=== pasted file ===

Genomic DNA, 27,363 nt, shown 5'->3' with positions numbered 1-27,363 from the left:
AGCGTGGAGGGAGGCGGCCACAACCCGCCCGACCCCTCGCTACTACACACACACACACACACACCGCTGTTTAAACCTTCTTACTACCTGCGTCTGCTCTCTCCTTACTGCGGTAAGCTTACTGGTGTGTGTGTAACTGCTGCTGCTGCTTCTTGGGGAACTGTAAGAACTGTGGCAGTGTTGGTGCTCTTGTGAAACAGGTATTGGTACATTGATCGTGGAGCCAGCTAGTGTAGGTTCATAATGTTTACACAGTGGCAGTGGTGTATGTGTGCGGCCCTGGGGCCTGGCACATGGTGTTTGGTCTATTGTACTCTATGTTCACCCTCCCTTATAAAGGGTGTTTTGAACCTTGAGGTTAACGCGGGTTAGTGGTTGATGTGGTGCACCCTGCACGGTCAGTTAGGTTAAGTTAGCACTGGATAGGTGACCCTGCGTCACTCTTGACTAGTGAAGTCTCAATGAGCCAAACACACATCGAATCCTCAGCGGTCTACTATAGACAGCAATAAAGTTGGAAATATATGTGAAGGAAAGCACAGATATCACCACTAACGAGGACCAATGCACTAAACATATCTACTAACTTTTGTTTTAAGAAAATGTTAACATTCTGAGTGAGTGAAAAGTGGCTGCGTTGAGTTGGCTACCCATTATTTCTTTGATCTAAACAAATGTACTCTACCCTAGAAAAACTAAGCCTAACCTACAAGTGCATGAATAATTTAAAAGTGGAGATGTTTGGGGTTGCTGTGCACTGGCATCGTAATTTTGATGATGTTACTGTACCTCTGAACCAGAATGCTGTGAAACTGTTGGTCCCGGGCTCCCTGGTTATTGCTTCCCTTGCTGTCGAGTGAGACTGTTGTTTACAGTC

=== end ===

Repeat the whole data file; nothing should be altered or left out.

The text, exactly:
Genomic DNA, 27,363 nt, shown 5'->3' with positions numbered 1-27,363 from the left:
AGCGTGGAGGGAGGCGGCCACAACCCGCCCGACCCCTCGCTACTACACACACACACACACACACCGCTGTTTAAACCTTCTTACTACCTGCGTCTGCTCTCTCCTTACTGCGGTAAGCTTACTGGTGTGTGTGTAACTGCTGCTGCTGCTTCTTGGGGAACTGTAAGAACTGTGGCAGTGTTGGTGCTCTTGTGAAACAGGTATTGGTACATTGATCGTGGAGCCAGCTAGTGTAGGTTCATAATGTTTACACAGTGGCAGTGGTGTATGTGTGCGGCCCTGGGGCCTGGCACATGGTGTTTGGTCTATTGTACTCTATGTTCACCCTCCCTTATAAAGGGTGTTTTGAACCTTGAGGTTAACGCGGGTTAGTGGTTGATGTGGTGCACCCTGCACGGTCAGTTAGGTTAAGTTAGCACTGGATAGGTGACCCTGCGTCACTCTTGACTAGTGAAGTCTCAATGAGCCAAACACACATCGAATCCTCAGCGGTCTACTATAGACAGCAATAAAGTTGGAAATATATGTGAAGGAAAGCACAGATATCACCACTAACGAGGACCAATGCACTAAACATATCTACTAACTTTTGTTTTAAGAAAATGTTAACATTCTGAGTGAGTGAAAAGTGGCTGCGTTGAGTTGGCTACCCATTATTTCTTTGATCTAAACAAATGTACTCTACCCTAGAAAAACTAAGCCTAACCTACAAGTGCATGAATAATTTAAAAGTGGAGATGTTTGGGGTTGCTGTGCACTGGCATCGTAATTTTGATGATGTTACTGTACCTCTGAACCAGAATGCTGTGAAACTGTTGGTCCCGGGCTCCCTGGTTATTGCTTCCCTTGCTGTCGAGTGAGACTGTTGTTTACAGTC